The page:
There’s a new kind of poll in the mix this year, an approach known as the 50-state internet poll. It’s notable because it provides an unprecedented trove of data on the status of the presidential election in every single state ― including the deep-red and solid-blue states that no one ever bothers to watch closely.
The outcome of the vote in those places isn’t really in doubt. But thanks to new developments in polling, we actually have an idea of just how big each candidate’s advantage or disadvantage is in the underpolled states. Three pollsters have embarked on 50-state polls this year, surveying thousands of voters in each state and releasing their findings regularly.
The most ambitious 50-state poll comes from SurveyMonkey, which has released daily updates on every state for the last two full weeks of the campaign. UPI/CVoter has released updates for every state for the last couple of weeks as well. And the Ipsos/Reuters poll has been polling most states for a couple of months.
But why do pollsters bother to survey all the states if we know how some will turn out?
“That’s where the world is going,” said Cliff Young, U.S. president of Ipsos Public Affairs. “The world is going toward large N-sizes in polls as well as aggregating. It’s only natural that any single pollster will opt for larger and larger samples.”
“Taking on an election and correctly projecting the outcomes is a way to demonstrate the power of the platform,” said Mark Blumenthal, SurveyMonkey’s head of election polling and a former Huffington Post editor.
The 50-state trackers aren’t giving you completely new data every day. They’re giving you the past several days’ data with a couple hundred more cases added on from yesterday’s polls. (At the same time, they’re dropping older data to ensure things stay current.) Most of these are what we call “rolling” averages, showing the average level of support for each candidate across a span of several days. Some trackers use a data window of as little as three days, while others are looking at several weeks’ worth of polls at any given time.
“There’s some risk involved, but I think that’s where the world is headed,” Young said.
The risk Young refers to is that the concept of surveying enough voters to create separate polls in all 50 states ― rather than just a national poll ― is new. In order to produce estimates for each state, the pollster needs at least a few hundred interviews per state. Telephone polls are too costly a way to obtain that kind of sample size, but online polls are cheaper and able to handle the volume more easily.
The question is how well online polls are able to cover every state. These polls work by recruiting people to a “panel,” meaning they agree to take surveys in exchange for some type of reward, like a small amount of money or points toward prizes. Pollsters try to match the people available in the sample to the known demographics of whatever population they want to represent in the poll. That means the panel needs enough people of all demographic groups to be able to target a representative sample. Panels have to be very large and well-curated to achieve this in every one of the 50 states.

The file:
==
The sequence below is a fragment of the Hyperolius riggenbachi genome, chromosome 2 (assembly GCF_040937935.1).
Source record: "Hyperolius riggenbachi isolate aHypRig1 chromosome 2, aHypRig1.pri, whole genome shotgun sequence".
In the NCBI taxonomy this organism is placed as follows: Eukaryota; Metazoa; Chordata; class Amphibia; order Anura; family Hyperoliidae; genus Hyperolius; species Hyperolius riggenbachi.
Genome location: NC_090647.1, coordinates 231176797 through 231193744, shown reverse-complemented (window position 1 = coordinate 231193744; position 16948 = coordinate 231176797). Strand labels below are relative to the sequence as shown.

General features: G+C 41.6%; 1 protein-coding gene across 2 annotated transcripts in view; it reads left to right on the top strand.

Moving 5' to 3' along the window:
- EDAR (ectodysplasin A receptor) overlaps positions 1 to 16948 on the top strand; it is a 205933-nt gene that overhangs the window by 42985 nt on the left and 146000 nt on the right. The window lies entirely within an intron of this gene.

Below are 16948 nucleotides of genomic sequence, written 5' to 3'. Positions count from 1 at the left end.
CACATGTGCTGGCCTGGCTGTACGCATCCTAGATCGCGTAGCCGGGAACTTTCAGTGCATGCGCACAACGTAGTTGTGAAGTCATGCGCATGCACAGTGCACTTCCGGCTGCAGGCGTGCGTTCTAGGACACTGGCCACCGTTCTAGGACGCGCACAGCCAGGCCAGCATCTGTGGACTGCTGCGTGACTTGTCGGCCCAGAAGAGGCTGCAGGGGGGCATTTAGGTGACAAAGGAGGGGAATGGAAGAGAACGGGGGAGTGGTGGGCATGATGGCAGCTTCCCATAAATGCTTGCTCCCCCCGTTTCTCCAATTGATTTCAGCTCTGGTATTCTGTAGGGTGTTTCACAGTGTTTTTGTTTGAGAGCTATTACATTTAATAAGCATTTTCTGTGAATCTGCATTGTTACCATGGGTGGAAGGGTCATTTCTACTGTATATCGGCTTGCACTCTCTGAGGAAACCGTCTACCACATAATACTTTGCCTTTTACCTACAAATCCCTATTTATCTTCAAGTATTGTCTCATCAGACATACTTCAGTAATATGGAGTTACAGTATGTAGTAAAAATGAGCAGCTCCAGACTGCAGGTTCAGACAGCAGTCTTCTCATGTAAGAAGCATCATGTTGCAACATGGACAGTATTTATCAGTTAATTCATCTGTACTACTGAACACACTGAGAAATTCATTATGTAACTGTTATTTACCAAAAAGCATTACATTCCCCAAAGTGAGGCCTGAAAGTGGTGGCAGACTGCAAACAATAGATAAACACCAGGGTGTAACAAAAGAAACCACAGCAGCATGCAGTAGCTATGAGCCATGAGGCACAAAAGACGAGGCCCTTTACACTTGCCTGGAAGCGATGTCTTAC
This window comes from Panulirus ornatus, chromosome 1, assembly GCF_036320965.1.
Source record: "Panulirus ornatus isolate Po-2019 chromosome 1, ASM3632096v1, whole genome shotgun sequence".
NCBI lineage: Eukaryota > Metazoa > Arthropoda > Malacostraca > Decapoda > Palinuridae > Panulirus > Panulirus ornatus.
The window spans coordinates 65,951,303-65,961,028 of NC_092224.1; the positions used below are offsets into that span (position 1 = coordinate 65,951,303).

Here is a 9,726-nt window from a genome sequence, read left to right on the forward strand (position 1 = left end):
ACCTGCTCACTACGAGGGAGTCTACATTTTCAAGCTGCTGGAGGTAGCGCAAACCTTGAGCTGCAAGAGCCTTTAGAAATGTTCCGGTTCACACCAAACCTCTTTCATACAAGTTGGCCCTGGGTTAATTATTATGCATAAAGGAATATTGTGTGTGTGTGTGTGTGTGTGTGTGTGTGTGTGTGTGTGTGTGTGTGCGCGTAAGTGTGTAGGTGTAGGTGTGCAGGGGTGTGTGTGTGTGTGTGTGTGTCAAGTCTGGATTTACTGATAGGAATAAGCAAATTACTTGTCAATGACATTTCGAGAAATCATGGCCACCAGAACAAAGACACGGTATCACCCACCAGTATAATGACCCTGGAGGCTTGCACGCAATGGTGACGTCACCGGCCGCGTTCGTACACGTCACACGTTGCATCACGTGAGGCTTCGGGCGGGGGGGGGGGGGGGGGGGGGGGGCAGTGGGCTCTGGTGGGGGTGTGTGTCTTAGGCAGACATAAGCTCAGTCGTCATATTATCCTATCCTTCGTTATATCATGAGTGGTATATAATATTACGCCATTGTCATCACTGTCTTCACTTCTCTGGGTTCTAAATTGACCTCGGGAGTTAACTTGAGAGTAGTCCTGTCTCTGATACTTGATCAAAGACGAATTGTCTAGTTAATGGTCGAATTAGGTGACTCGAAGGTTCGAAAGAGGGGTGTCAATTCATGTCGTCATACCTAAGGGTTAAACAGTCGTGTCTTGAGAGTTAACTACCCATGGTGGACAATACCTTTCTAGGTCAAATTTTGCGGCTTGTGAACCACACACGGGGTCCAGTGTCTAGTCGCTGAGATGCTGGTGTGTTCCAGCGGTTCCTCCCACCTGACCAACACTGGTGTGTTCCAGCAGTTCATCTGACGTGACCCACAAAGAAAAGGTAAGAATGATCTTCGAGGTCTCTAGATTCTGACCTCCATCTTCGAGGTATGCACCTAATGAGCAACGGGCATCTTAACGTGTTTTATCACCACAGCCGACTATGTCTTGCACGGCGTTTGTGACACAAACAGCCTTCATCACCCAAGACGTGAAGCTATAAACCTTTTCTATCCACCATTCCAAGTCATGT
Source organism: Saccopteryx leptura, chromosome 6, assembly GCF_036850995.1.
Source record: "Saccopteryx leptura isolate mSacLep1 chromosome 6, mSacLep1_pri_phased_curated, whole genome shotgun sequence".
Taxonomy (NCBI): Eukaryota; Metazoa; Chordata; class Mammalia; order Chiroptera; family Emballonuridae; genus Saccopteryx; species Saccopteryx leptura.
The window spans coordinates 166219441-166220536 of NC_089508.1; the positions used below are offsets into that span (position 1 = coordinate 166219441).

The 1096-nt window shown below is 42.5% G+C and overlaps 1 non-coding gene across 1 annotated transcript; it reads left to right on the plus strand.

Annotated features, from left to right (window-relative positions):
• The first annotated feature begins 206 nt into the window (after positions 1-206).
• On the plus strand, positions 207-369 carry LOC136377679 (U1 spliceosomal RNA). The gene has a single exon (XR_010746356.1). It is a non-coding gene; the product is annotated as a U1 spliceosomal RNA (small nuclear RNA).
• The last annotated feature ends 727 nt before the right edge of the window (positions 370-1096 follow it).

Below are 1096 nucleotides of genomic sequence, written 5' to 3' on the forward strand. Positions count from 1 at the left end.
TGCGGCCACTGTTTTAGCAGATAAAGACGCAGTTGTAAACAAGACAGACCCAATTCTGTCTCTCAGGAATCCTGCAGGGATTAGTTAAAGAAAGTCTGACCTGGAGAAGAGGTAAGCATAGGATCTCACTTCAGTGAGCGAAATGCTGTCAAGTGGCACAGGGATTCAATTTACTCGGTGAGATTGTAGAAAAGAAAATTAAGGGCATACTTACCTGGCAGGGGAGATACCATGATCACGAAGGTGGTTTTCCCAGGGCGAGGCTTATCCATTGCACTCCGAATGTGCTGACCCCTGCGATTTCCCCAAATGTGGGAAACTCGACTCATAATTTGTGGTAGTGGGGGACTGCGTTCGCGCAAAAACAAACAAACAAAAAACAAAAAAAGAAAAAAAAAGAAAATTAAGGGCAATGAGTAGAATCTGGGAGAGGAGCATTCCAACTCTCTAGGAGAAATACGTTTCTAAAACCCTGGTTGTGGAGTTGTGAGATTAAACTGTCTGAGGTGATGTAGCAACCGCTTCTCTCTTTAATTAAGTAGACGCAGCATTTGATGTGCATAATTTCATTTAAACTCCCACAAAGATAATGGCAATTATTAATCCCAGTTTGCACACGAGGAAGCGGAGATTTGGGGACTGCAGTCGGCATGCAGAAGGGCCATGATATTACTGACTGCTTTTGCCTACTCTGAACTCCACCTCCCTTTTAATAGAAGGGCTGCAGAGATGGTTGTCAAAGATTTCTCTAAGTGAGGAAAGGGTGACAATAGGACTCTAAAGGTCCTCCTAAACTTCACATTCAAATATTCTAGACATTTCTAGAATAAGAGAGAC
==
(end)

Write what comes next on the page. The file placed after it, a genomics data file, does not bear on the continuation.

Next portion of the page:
The pollsters doing these 50-state web polls are quick to acknowledge the untested nature of the work.
“This year we shifted from [telephone surveys] to online for our U.S. polls,” said Yashwant Deshmukh, founder and director of CVoter International. “We just wanted to cover as much as possible in order to learn on what worked and what didn’t at macro and micro levels in our model.”
Young similarly emphasized that Ipsos’ polls are a work in progress. “We’re still learning how to optimize the sample,” he said.
Blumenthal, too, spoke of a learning process. “SurveyMonkey has done lots of work on all aspects of survey research,” he said. “We’re learning from that to make the best estimates we can. Everything we’re doing is about learning lessons to enhance the experience of our customers ― both the tools that they have and the data quality.”
A couple of other online polling firms, YouGov and Morning Consult, have used polls plus a statistical technique called multilevel regression and poststratification, or MRP, to project the election in every state. MRP is a way of using data at the national level to estimate opinion in the states. Instead of relying solely on how people say they will vote in the survey, MRP incorporates information about the respondents and the states they live in that’s known to predict vote choice. Because these methods use other data besides polls, we haven’t included them in the HuffPost Pollster charts.
Young predicts we’ll see a lot more of these 50-state polls in the future. But for now, he said, testing out the method is a way to get a leg up on the competition.
“We’re learning this electoral cycle,” he said. “And next cycle, we’ll have it in good shape.”